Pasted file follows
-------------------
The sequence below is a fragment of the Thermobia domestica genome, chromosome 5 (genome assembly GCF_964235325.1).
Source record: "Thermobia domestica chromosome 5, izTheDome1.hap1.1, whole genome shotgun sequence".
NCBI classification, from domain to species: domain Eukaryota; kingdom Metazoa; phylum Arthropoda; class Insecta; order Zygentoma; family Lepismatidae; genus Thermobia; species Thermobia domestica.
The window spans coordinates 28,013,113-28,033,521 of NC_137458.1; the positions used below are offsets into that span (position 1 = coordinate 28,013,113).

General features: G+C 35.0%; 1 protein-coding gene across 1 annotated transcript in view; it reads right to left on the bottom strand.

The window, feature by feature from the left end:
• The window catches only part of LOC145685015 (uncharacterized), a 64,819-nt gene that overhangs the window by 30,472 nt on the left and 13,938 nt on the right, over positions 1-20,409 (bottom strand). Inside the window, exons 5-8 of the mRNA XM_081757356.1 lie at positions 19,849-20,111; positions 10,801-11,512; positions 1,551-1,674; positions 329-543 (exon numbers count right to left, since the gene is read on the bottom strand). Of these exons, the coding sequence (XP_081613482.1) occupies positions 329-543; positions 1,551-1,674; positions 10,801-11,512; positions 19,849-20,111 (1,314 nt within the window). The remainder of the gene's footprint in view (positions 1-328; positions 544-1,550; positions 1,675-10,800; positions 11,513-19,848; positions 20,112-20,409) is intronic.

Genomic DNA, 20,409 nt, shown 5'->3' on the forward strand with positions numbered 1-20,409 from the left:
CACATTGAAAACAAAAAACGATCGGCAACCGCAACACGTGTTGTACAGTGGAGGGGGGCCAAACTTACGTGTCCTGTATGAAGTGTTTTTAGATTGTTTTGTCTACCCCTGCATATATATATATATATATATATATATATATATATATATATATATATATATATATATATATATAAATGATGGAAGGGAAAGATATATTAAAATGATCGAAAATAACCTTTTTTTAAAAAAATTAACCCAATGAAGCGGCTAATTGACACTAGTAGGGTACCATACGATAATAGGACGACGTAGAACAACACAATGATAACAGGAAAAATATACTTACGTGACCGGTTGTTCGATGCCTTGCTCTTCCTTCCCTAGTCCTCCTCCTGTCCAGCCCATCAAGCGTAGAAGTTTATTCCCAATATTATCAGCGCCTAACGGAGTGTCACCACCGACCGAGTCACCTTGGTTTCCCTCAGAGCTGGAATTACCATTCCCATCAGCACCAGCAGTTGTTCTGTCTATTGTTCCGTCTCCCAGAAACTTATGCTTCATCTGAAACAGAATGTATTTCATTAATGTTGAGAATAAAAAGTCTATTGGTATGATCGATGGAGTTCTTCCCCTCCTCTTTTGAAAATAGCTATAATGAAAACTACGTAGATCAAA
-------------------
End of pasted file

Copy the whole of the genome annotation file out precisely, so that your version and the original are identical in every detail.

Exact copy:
The sequence below is a fragment of the Thermobia domestica genome, chromosome 5 (genome assembly GCF_964235325.1).
Source record: "Thermobia domestica chromosome 5, izTheDome1.hap1.1, whole genome shotgun sequence".
NCBI classification, from domain to species: domain Eukaryota; kingdom Metazoa; phylum Arthropoda; class Insecta; order Zygentoma; family Lepismatidae; genus Thermobia; species Thermobia domestica.
The window spans coordinates 28,013,113-28,033,521 of NC_137458.1; the positions used below are offsets into that span (position 1 = coordinate 28,013,113).

General features: G+C 35.0%; 1 protein-coding gene across 1 annotated transcript in view; it reads right to left on the bottom strand.

The window, feature by feature from the left end:
• The window catches only part of LOC145685015 (uncharacterized), a 64,819-nt gene that overhangs the window by 30,472 nt on the left and 13,938 nt on the right, over positions 1-20,409 (bottom strand). Inside the window, exons 5-8 of the mRNA XM_081757356.1 lie at positions 19,849-20,111; positions 10,801-11,512; positions 1,551-1,674; positions 329-543 (exon numbers count right to left, since the gene is read on the bottom strand). Of these exons, the coding sequence (XP_081613482.1) occupies positions 329-543; positions 1,551-1,674; positions 10,801-11,512; positions 19,849-20,111 (1,314 nt within the window). The remainder of the gene's footprint in view (positions 1-328; positions 544-1,550; positions 1,675-10,800; positions 11,513-19,848; positions 20,112-20,409) is intronic.

Genomic DNA, 20,409 nt, shown 5'->3' on the forward strand with positions numbered 1-20,409 from the left:
CACATTGAAAACAAAAAACGATCGGCAACCGCAACACGTGTTGTACAGTGGAGGGGGGCCAAACTTACGTGTCCTGTATGAAGTGTTTTTAGATTGTTTTGTCTACCCCTGCATATATATATATATATATATATATATATATATATATATATATATATATATATATATATATATAAATGATGGAAGGGAAAGATATATTAAAATGATCGAAAATAACCTTTTTTTAAAAAAATTAACCCAATGAAGCGGCTAATTGACACTAGTAGGGTACCATACGATAATAGGACGACGTAGAACAACACAATGATAACAGGAAAAATATACTTACGTGACCGGTTGTTCGATGCCTTGCTCTTCCTTCCCTAGTCCTCCTCCTGTCCAGCCCATCAAGCGTAGAAGTTTATTCCCAATATTATCAGCGCCTAACGGAGTGTCACCACCGACCGAGTCACCTTGGTTTCCCTCAGAGCTGGAATTACCATTCCCATCAGCACCAGCAGTTGTTCTGTCTATTGTTCCGTCTCCCAGAAACTTATGCTTCATCTGAAACAGAATGTATTTCATTAATGTTGAGAATAAAAAGTCTATTGGTATGATCGATGGAGTTCTTCCCCTCCTCTTTTGAAAATAGCTATAATGAAAACTACGTAGATCAAA